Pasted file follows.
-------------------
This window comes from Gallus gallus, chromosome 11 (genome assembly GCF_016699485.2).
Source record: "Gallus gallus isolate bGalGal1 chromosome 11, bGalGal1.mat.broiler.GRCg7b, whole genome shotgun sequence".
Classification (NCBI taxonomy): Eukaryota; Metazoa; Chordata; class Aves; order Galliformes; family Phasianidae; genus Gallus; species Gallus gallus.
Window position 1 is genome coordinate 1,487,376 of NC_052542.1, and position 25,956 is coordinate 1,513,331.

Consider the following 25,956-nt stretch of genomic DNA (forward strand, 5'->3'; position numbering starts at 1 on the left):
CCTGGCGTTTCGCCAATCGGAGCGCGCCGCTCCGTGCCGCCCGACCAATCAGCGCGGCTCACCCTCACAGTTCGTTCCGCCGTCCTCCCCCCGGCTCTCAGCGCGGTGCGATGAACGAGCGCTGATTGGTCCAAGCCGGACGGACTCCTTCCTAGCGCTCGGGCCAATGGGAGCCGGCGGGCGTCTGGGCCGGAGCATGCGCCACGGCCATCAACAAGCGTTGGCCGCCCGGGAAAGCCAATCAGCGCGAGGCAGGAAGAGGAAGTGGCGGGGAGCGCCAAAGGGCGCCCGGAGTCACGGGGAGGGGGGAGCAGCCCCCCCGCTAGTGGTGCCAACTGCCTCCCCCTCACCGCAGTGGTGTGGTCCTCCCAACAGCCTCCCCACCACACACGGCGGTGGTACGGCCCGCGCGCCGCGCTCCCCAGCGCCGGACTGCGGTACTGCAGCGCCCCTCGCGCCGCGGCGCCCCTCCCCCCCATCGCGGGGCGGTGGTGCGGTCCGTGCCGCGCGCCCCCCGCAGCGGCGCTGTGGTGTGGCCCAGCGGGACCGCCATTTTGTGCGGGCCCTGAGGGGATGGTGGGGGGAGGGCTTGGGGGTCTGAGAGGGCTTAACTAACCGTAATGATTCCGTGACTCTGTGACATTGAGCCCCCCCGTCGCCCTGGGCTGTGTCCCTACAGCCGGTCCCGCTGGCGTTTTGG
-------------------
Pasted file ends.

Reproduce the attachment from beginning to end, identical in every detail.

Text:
This window comes from Gallus gallus, chromosome 11 (genome assembly GCF_016699485.2).
Source record: "Gallus gallus isolate bGalGal1 chromosome 11, bGalGal1.mat.broiler.GRCg7b, whole genome shotgun sequence".
Classification (NCBI taxonomy): Eukaryota; Metazoa; Chordata; class Aves; order Galliformes; family Phasianidae; genus Gallus; species Gallus gallus.
Window position 1 is genome coordinate 1,487,376 of NC_052542.1, and position 25,956 is coordinate 1,513,331.

Consider the following 25,956-nt stretch of genomic DNA (forward strand, 5'->3'; position numbering starts at 1 on the left):
CCTGGCGTTTCGCCAATCGGAGCGCGCCGCTCCGTGCCGCCCGACCAATCAGCGCGGCTCACCCTCACAGTTCGTTCCGCCGTCCTCCCCCCGGCTCTCAGCGCGGTGCGATGAACGAGCGCTGATTGGTCCAAGCCGGACGGACTCCTTCCTAGCGCTCGGGCCAATGGGAGCCGGCGGGCGTCTGGGCCGGAGCATGCGCCACGGCCATCAACAAGCGTTGGCCGCCCGGGAAAGCCAATCAGCGCGAGGCAGGAAGAGGAAGTGGCGGGGAGCGCCAAAGGGCGCCCGGAGTCACGGGGAGGGGGGAGCAGCCCCCCCGCTAGTGGTGCCAACTGCCTCCCCCTCACCGCAGTGGTGTGGTCCTCCCAACAGCCTCCCCACCACACACGGCGGTGGTACGGCCCGCGCGCCGCGCTCCCCAGCGCCGGACTGCGGTACTGCAGCGCCCCTCGCGCCGCGGCGCCCCTCCCCCCCATCGCGGGGCGGTGGTGCGGTCCGTGCCGCGCGCCCCCCGCAGCGGCGCTGTGGTGTGGCCCAGCGGGACCGCCATTTTGTGCGGGCCCTGAGGGGATGGTGGGGGGAGGGCTTGGGGGTCTGAGAGGGCTTAACTAACCGTAATGATTCCGTGACTCTGTGACATTGAGCCCCCCCGTCGCCCTGGGCTGTGTCCCTACAGCCGGTCCCGCTGGCGTTTTGG